Why are corporate airfares currently so expensive?
As the world starts to return to ‘normal’ and COVID restrictions seeming like a distant memory, many of us have started to travel again. With the summer holiday season in full swing, people are naturally looking for a sun-soaked getaway or two and after over two years of lockdowns, flights are filling up fast.
If you have recently looked at airfares, you will have no doubt flinched at the prices, with tickets on average 25% more expensive than pre-pandemic for both leisure and corporate travellers.
We caught up with Dean Mitchell, Supplier Relations Manager to find out what is really going on, and how long he anticipates it will last.
A challenging two years
With the airline industry at a standstill for two years, billions of pounds of revenue were inevitably lost. In order to re-coup this money, airlines have tried more than ever to maximise the return of each seat.
Once lockdown eased and a return to travel moved forward, airlines favoured leisure travel with the fear that corporate travel would never return, therefore filling a large number of seats in the premium class with lower-priced leisure seats. Corporate travel however returned rather quickly, leaving business travellers less capacity in the marketplace. This has naturally pushed up the price of premium fares, with many premium travellers using economy due to full cabins.
Leisure demand has also been high as many travellers had holidays deferred or cancelled during the pandemic. With the lockdown lasting a lengthy 24 months, many people saved money in order to upscale their pre-planned getaway and were able to upscale and travel in premium before corporate made a return.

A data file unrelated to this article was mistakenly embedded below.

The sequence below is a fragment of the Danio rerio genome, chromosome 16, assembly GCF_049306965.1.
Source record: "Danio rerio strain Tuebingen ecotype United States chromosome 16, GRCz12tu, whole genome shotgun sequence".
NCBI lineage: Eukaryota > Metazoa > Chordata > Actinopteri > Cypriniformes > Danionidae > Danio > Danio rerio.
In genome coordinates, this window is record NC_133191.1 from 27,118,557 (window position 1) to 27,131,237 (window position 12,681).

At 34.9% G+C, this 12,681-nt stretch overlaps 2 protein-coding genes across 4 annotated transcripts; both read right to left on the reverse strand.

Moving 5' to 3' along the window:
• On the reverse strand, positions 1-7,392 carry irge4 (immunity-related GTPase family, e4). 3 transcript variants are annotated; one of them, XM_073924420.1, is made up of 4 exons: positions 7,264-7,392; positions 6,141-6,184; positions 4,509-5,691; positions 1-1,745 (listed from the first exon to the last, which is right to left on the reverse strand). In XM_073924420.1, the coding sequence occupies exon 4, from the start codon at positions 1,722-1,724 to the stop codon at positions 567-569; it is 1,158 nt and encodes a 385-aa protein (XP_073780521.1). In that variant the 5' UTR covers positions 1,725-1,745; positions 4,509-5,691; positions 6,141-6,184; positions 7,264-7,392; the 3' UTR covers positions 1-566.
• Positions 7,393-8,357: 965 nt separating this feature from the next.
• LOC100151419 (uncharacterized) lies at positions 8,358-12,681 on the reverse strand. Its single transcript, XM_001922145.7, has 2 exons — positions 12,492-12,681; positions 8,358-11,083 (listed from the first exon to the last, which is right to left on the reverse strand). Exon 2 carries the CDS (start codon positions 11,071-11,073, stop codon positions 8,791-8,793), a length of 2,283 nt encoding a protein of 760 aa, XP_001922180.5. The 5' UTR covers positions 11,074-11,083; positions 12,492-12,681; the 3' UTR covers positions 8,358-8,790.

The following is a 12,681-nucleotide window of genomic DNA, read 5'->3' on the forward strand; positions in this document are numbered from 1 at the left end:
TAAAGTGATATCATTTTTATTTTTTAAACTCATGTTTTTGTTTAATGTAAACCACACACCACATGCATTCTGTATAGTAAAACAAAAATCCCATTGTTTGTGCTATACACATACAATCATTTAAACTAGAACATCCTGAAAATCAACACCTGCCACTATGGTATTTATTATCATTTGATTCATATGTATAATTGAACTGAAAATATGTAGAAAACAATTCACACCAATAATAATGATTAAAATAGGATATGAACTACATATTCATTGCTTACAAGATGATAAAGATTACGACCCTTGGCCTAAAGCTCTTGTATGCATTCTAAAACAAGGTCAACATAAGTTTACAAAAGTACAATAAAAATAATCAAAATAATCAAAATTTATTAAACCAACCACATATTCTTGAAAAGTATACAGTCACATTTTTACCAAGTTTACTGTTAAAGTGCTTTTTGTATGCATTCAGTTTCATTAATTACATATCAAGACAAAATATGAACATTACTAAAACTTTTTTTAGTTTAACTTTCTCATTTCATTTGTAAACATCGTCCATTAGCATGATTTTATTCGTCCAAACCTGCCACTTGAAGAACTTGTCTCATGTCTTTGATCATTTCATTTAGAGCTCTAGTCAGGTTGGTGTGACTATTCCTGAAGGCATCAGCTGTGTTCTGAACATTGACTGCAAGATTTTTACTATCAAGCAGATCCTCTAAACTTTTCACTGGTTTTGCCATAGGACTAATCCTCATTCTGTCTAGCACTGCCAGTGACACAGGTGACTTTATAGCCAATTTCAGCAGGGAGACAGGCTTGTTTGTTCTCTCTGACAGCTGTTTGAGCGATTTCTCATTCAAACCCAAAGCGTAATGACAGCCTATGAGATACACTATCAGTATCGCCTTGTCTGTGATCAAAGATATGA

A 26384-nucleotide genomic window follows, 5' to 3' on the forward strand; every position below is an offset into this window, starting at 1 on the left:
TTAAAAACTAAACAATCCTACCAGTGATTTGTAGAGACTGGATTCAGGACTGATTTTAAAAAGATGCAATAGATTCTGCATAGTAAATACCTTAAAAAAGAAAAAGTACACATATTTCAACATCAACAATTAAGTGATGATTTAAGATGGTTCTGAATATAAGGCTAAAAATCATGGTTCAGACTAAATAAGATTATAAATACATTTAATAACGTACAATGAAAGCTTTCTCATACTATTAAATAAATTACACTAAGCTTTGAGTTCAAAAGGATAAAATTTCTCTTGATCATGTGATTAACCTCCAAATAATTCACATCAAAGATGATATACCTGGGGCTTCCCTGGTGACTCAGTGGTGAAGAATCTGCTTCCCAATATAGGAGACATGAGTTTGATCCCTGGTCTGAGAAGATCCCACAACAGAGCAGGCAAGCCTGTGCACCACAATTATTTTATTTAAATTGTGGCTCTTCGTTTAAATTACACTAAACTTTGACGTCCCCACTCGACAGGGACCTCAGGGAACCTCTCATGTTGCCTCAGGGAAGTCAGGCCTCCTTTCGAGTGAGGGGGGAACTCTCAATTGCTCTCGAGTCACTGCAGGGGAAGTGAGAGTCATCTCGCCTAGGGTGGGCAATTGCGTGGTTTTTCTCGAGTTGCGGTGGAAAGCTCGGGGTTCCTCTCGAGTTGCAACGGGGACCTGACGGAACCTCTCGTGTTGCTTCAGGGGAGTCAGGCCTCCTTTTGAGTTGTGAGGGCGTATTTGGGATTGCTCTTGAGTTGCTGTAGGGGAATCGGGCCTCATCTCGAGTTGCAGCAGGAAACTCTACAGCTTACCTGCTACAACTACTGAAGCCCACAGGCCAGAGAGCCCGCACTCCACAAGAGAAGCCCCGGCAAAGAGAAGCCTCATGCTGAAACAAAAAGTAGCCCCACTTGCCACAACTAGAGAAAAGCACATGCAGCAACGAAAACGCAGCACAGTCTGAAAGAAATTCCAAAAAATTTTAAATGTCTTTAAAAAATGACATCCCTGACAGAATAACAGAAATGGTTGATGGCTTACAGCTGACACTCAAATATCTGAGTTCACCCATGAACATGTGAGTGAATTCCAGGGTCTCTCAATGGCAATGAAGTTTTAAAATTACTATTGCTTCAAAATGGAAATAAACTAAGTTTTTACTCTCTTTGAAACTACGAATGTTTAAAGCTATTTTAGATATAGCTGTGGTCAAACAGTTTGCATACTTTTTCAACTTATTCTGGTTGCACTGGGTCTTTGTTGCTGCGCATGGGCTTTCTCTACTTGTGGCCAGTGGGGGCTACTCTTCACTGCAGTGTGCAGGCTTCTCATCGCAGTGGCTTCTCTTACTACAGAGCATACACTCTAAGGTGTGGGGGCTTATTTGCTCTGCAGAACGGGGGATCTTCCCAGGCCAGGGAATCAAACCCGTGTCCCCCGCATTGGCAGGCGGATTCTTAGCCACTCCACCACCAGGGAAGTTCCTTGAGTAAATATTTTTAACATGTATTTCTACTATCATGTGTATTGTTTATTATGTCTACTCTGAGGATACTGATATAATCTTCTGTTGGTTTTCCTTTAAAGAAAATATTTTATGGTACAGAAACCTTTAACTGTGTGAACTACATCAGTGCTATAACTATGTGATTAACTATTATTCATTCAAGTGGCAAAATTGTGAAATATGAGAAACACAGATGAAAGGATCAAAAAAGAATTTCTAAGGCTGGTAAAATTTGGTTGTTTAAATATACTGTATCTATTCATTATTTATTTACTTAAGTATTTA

Out with the old, in with the new
During the pandemic period, many airlines retired a number of aircraft whilst not in use, especially older, long-haul planes. The UK-based airline British Airways, for example, retired their Boeing 747 aircraft some of which had nearly 90 Business Class seats and often operated to New York. The largest plane that British Airways now operate is the Boeing 777 which has 48 Business Class seats, significantly reducing space in the premium seating area. Again, this naturally raises the price of the seats due to demand returning post-pandemic.
What does this mean for Travel Management Companies?
Many clients are currently facing cost dilemmas around the value of a trip and whether it is really worth travelling at this moment in time. We have definitely reached a tipping point with some flights where clients are now refusing to pay the high fares and deferring a trip to a later date.
A lot more client travel policies have now also been revised to include Business Class flying as they are seen to offer a more ‘COVID safe’ area due to the available space in the cabin, so naturally, the demand will be up for these spaces once the price has returned to pre-pandemic levels.
The Summer demand has also been very high and it will be interesting to see at which point the pricing will start to drop once airlines realise that TMCs are no longer making last-minute bookings for premium seating.
Looking to the future
It is hard to gauge whether things will change in the near future, prices may begin to level out on long-haul flights however short-haul flights may take a little longer.
Capacity cuts are still in place in airports across the world which are affecting short-haul flights rather than their longer counterparts. Airlines would rather use their reduced slot allocation to fly long haul, so with fewer short-haul flights and demand remaining, these fares could still stay high.
However, on long-haul flights, we could see negative news due to the high cost of tickets and the cost of living crisis affecting leisure demand. This may mean that we return to a ‘normal’ demand on premium capacity with less of a leisure base, making business trips more realistic.
There has to be a tipping point and it will be interesting to see where the airlines think that this is and how they will ultimately react to it. The airlines have been through an incredibly tough time and we are here to support them.